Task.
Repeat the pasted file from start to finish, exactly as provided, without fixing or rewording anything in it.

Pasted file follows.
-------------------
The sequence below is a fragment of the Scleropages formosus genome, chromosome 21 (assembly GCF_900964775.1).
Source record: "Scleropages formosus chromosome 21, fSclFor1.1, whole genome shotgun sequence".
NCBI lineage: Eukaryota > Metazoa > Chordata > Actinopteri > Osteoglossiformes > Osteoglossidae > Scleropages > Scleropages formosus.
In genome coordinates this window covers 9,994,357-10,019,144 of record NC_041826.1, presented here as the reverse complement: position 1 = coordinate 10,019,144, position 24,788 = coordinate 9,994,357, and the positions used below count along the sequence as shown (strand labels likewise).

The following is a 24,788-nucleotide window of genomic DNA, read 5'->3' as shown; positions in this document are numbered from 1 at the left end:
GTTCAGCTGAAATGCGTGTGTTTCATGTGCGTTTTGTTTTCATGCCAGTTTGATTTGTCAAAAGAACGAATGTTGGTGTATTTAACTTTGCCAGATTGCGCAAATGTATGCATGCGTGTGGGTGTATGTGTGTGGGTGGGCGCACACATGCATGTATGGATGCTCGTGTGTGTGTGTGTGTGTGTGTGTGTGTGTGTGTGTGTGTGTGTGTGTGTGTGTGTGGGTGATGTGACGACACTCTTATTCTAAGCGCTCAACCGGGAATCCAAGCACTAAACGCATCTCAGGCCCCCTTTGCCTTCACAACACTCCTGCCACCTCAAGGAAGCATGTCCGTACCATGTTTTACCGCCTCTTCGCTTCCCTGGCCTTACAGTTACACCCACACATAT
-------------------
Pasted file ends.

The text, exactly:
The sequence below is a fragment of the Scleropages formosus genome, chromosome 21 (assembly GCF_900964775.1).
Source record: "Scleropages formosus chromosome 21, fSclFor1.1, whole genome shotgun sequence".
NCBI lineage: Eukaryota > Metazoa > Chordata > Actinopteri > Osteoglossiformes > Osteoglossidae > Scleropages > Scleropages formosus.
In genome coordinates this window covers 9,994,357-10,019,144 of record NC_041826.1, presented here as the reverse complement: position 1 = coordinate 10,019,144, position 24,788 = coordinate 9,994,357, and the positions used below count along the sequence as shown (strand labels likewise).

The following is a 24,788-nucleotide window of genomic DNA, read 5'->3' as shown; positions in this document are numbered from 1 at the left end:
GTTCAGCTGAAATGCGTGTGTTTCATGTGCGTTTTGTTTTCATGCCAGTTTGATTTGTCAAAAGAACGAATGTTGGTGTATTTAACTTTGCCAGATTGCGCAAATGTATGCATGCGTGTGGGTGTATGTGTGTGGGTGGGCGCACACATGCATGTATGGATGCTCGTGTGTGTGTGTGTGTGTGTGTGTGTGTGTGTGTGTGTGTGTGTGTGTGTGTGTGTGGGTGATGTGACGACACTCTTATTCTAAGCGCTCAACCGGGAATCCAAGCACTAAACGCATCTCAGGCCCCCTTTGCCTTCACAACACTCCTGCCACCTCAAGGAAGCATGTCCGTACCATGTTTTACCGCCTCTTCGCTTCCCTGGCCTTACAGTTACACCCACACATAT